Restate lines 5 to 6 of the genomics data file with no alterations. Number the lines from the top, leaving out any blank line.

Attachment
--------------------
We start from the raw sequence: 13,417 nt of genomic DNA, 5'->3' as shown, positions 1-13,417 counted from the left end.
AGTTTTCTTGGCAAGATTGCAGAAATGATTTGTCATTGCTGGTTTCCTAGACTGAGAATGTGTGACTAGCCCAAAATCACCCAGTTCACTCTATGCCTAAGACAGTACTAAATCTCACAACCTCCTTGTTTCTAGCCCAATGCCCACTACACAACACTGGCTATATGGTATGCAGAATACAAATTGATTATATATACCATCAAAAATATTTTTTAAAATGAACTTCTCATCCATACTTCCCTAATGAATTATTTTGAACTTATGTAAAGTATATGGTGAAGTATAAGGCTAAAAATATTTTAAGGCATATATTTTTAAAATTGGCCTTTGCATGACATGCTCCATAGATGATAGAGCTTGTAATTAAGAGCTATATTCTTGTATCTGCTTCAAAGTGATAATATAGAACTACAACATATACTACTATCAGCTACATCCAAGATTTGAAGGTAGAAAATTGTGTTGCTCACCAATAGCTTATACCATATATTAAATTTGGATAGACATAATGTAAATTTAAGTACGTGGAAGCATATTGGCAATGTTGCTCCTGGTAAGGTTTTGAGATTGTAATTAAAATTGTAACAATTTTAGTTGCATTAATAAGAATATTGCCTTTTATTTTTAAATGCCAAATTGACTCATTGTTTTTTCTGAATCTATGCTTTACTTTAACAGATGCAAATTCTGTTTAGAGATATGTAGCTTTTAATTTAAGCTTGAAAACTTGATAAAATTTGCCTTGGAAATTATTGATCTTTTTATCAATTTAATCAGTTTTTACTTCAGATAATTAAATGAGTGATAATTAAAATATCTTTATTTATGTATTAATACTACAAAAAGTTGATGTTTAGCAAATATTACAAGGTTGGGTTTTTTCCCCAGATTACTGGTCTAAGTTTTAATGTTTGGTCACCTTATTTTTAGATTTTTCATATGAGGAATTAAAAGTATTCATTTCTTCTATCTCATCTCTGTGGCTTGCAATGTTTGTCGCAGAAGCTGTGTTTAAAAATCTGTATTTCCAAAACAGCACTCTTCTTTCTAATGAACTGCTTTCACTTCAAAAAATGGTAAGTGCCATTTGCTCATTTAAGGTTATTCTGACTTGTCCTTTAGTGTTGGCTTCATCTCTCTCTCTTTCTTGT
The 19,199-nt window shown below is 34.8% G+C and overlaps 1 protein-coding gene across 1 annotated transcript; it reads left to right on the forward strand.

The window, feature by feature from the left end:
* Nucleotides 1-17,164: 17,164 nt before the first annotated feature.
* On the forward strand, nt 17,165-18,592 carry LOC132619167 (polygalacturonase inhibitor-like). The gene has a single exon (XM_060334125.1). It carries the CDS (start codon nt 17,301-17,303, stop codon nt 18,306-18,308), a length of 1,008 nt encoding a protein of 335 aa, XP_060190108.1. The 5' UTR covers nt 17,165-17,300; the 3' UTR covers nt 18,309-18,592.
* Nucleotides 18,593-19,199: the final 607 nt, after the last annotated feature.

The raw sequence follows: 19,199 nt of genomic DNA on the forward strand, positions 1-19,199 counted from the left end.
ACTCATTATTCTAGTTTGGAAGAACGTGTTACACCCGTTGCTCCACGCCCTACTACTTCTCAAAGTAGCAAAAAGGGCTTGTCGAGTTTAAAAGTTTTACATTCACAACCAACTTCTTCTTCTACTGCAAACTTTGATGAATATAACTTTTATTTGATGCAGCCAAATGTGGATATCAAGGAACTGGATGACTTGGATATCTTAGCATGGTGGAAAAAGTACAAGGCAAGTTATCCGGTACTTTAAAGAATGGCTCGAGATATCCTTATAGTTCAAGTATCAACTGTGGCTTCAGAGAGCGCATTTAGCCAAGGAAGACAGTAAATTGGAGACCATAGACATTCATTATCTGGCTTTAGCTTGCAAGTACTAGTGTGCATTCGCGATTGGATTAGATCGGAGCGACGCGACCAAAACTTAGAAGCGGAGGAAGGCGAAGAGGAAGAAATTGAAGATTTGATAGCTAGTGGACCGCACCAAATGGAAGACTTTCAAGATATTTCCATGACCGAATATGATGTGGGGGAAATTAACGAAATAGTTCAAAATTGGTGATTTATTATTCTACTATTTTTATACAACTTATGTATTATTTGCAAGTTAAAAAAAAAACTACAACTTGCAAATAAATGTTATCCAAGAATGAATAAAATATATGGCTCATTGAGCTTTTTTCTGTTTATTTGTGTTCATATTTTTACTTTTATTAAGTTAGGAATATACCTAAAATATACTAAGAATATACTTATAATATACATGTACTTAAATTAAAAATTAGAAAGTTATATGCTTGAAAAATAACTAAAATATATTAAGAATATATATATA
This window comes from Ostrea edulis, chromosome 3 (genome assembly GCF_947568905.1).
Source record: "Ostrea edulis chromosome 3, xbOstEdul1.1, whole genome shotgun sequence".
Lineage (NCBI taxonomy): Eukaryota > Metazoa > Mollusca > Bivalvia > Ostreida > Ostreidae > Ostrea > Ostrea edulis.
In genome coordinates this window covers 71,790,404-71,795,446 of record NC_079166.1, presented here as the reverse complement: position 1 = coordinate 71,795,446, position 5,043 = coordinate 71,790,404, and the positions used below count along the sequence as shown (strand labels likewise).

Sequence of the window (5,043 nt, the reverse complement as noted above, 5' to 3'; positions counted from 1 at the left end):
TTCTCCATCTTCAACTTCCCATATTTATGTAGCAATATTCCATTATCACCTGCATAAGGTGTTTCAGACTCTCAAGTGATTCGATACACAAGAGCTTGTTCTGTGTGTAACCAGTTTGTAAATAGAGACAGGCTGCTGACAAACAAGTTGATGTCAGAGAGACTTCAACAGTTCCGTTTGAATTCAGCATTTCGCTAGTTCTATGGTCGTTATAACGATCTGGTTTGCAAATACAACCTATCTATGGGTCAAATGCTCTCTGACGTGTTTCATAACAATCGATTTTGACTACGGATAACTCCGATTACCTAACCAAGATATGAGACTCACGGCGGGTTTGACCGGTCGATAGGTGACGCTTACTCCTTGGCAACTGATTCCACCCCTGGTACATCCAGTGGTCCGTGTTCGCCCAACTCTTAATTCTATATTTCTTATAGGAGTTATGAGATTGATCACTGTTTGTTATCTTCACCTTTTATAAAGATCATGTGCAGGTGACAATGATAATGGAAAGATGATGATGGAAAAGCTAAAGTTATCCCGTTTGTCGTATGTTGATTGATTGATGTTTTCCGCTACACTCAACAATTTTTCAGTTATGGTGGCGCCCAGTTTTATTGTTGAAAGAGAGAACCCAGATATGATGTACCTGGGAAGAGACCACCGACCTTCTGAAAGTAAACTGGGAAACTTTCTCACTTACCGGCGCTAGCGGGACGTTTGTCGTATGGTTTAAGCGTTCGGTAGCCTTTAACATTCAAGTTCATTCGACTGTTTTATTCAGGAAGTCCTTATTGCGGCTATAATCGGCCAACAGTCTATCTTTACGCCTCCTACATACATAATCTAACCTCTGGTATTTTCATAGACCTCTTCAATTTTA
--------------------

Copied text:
* Nucleotides 1-17,164: 17,164 nt before the first annotated feature.
* On the forward strand, nt 17,165-18,592 carry LOC132619167 (polygalacturonase inhibitor-like). The gene has a single exon (XM_060334125.1). It carries the CDS (start codon nt 17,301-17,303, stop codon nt 18,306-18,308), a length of 1,008 nt encoding a protein of 335 aa, XP_060190108.1. The 5' UTR covers nt 17,165-17,300; the 3' UTR covers nt 18,309-18,592.